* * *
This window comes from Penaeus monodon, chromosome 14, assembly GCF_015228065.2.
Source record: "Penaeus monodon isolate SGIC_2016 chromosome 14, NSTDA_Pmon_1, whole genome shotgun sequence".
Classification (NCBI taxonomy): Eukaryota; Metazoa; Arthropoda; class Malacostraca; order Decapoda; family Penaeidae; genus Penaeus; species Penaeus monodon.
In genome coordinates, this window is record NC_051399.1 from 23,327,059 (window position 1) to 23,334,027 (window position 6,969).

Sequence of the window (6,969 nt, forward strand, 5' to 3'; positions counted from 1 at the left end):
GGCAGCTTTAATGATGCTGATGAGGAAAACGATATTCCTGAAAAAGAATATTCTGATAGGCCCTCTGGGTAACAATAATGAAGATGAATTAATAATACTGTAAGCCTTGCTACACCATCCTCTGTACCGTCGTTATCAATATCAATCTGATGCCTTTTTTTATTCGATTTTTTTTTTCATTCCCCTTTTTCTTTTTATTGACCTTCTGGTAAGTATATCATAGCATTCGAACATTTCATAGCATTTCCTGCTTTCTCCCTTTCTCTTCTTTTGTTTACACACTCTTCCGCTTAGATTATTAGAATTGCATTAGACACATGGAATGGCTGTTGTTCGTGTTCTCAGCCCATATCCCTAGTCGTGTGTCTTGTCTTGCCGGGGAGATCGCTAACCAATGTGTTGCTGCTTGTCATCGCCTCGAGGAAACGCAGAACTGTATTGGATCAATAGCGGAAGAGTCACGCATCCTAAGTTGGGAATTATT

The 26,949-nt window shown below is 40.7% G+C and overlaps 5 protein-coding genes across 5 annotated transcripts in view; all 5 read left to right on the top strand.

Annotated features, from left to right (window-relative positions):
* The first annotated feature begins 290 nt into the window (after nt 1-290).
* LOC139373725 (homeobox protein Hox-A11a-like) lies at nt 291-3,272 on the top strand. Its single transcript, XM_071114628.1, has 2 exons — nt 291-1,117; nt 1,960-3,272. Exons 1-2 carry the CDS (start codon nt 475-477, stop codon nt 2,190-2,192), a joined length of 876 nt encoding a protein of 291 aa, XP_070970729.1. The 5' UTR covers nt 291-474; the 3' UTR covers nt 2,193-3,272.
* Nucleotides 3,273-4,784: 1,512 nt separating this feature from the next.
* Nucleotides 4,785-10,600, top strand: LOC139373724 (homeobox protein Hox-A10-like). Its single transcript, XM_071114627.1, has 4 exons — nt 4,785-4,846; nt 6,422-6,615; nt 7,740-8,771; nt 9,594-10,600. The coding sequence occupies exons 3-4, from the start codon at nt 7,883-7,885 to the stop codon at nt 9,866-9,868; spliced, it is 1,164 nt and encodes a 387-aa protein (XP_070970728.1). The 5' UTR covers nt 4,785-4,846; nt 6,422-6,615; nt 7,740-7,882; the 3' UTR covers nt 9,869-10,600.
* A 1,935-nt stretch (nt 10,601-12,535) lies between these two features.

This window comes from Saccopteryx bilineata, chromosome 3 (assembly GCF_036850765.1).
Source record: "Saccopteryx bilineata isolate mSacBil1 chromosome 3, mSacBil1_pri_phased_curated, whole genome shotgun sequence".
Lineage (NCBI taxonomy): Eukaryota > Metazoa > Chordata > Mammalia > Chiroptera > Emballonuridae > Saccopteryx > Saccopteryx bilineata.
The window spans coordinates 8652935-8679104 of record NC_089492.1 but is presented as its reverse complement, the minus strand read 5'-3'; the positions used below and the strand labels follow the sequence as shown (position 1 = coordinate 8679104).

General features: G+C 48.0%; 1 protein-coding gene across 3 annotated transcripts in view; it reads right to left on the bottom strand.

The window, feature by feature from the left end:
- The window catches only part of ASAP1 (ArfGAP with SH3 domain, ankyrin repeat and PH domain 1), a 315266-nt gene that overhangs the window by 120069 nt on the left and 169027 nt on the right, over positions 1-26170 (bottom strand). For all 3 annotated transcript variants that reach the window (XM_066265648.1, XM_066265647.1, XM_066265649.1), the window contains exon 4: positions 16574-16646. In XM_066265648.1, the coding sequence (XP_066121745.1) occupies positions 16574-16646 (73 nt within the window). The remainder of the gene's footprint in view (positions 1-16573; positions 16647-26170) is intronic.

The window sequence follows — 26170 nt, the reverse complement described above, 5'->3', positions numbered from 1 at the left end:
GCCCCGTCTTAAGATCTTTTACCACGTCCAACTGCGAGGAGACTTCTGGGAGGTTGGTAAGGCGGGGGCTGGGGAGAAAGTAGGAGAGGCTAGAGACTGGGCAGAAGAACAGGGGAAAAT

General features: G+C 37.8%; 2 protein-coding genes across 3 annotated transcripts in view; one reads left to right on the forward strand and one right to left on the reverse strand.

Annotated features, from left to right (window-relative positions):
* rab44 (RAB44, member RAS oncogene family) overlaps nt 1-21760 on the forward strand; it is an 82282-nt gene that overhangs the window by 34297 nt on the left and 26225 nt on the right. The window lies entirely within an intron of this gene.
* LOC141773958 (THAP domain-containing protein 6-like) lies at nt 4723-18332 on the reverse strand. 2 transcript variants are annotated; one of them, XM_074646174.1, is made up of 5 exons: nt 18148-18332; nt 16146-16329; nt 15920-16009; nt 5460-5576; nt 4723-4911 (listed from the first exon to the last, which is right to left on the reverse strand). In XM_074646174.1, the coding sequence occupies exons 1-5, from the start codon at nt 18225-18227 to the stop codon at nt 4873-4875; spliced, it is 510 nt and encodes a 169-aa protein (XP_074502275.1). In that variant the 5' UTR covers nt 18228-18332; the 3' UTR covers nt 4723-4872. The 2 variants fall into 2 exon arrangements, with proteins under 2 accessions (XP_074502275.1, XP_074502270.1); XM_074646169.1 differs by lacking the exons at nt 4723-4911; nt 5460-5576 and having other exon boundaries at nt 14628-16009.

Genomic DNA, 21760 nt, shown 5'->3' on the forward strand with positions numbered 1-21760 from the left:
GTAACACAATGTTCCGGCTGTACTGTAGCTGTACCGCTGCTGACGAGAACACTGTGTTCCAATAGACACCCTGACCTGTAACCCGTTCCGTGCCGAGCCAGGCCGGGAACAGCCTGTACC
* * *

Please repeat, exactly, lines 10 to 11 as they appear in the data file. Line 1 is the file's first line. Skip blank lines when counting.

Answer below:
* LOC139373725 (homeobox protein Hox-A11a-like) lies at nt 291-3,272 on the top strand. Its single transcript, XM_071114628.1, has 2 exons — nt 291-1,117; nt 1,960-3,272. Exons 1-2 carry the CDS (start codon nt 475-477, stop codon nt 2,190-2,192), a joined length of 876 nt encoding a protein of 291 aa, XP_070970729.1. The 5' UTR covers nt 291-474; the 3' UTR covers nt 2,193-3,272.
* Nucleotides 3,273-4,784: 1,512 nt separating this feature from the next.